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The Lord of the Rings Retrospective

Peter Jackson's Lord of the Rongs trilogy


Movie franchises come and go, some rumble on forever, and still others are landmark moments in film. Over 20 years since the first instalment of Peter Jackson’s The Lord of the Rings trilogy hit theatres, it still feels like a monumental achievement, their stunning cultural impact undiminished by the wearisome proliferation of superhero blockbusters and the expansion of its own cinematic universe.

Like the original Star Wars trilogy, there is a clear sense that there was a time before Jackson’s epic fantasy movies, and a time after. Arguably, the impact of LOTR is more strongly felt because Tolkien’s source novels were already embedded in popular culture, tapping into an ancient form of adventurous storytelling and influencing many works including George Lucas’ galaxy far, far away.

I remember my reaction when the first movie dropped. I’d read parts of The Hobbit, the first half of The Fellowship of the Ring, and had a vague childhood memory of Ralph Bakshi’s animated The Lord of the Rings, but I felt like I had absorbed the full saga through cultural osmosis growing up. That is perhaps why Jackson’s films, particularly the first one, were so amazing; they presented the characters and the world of Middle-earth almost exactly how I’d always imagined them. I even welcomed characters I didn’t previously know as old friends. I stumbled out of Fellowship, thrilled and slightly dazed, trying to figure out how I’d handle a year-long wait to see how the next part played out.


The Lord of the Rings

John Ronald Reuel Tolkien was born in South Africa in 1892. His mother moved him permanently to England as a toddler after his father died, settling in a rural part of the West Midlands not far from Birmingham. From his depiction of the Shire, it is clear that his life-long love of nature, the countryside, and rustic folk stemmed from the villages and bucolic surroundings of his childhood. His Hobbits were much like the type of English people Tolkien felt such an affinity for: simple, hard-working, unimaginative, honest types who enjoyed their modest creature comforts but whose way of life was under grave threat from modernisation and sinister forces beyond their borders.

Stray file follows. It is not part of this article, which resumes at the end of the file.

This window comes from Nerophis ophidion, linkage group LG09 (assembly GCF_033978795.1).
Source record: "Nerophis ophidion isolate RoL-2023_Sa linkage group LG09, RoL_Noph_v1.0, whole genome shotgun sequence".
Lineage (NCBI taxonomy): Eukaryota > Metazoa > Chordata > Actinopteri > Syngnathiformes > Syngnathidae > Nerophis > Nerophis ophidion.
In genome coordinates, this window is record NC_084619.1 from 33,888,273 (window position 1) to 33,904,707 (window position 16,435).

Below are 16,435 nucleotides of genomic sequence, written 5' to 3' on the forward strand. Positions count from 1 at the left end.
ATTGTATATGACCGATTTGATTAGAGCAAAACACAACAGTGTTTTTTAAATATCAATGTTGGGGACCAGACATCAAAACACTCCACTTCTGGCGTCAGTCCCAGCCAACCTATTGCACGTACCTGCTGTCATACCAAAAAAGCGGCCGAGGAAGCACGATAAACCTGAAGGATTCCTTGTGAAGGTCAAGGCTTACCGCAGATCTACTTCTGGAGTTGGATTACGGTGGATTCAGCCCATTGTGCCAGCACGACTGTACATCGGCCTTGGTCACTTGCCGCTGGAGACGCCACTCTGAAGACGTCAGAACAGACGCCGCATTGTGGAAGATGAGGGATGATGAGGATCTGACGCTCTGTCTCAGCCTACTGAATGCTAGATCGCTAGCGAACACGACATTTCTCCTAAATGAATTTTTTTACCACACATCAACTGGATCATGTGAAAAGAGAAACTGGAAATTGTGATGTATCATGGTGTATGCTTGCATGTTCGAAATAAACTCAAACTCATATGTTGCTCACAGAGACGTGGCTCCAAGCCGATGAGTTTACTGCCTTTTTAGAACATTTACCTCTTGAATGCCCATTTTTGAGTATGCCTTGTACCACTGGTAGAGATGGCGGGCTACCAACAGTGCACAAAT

As he grew up into a fastidious scholar, Tolkien also developed a deep hatred of modern machinery and industry. This was no doubt exacerbated by his time serving in the British Army during the First World War, where he witnessed first hand the mechanised destruction of young lives and the landscape during the Battle of the Somme. The One Ring would come to represent the tainted power that modern technology gave to men, and the only way in Tolkien’s mind to banish its corrupting influence was its total eradication. In this sense, his fantasy novels were deeply ingrained with ecological concerns and anti-war sentiments of the real world.

Although he became one of Britain’s best-loved authors and the father of High Fantasy, Tolkien was first and foremost a scholar with a fascination for language. He contributed to the Oxford English Dictionary, studying the history and etymology of Germanic words beginning with “W”; worked on a Middle English dictionary; and produced the definitive version of Sir Gawain and the Green Knight.

Tolkien displayed his passion for world-building by writing a series of letters from Father Christmas to his children each year. These playful correspondences started out fairly standard but developed over time, with incidents and adventures involving polar bears, goblins, and elves, and turning Father Christmas into a notably Gandalf-like character.

Tolkien’s meticulous chronicling of Middle-earth and beyond began with The Hobbit, a tale first written for his kids. It was published in 1937, and he later used it as the jumping-off point for a far more ambitious trio of novels that expanded the scope and lore of his creation. While at Pembroke College in Oxford, Tolkien penned the first two volumes of The Lord of the Rings, drawing on his wide-ranging knowledge of ancient legends and Old English sagas like Beowulf to develop a secondary world of “extraordinary vastness.” The Fellowship of the Ring and The Two Towers were both released in 1954, followed by a third volume, The Return of the King, the year after.

Tolkien saw the creation of Middle-earth as a way of replacing the old English mythology that he felt the country had lost around 1066, and carried on building it until he passed away in 1973. To him, The Hobbit was a mere trifle in the grand scheme of things, especially when viewed in the staggering timeline of his opus, The Silmarillion, which was published after his death. Not only did he imagine this enormous literary world, he also invented an entire family of Elvish languages complete with their own history and ornate script. Nowadays you can even take online classes to learn the lingo Tolkien painstakingly created throughout his life.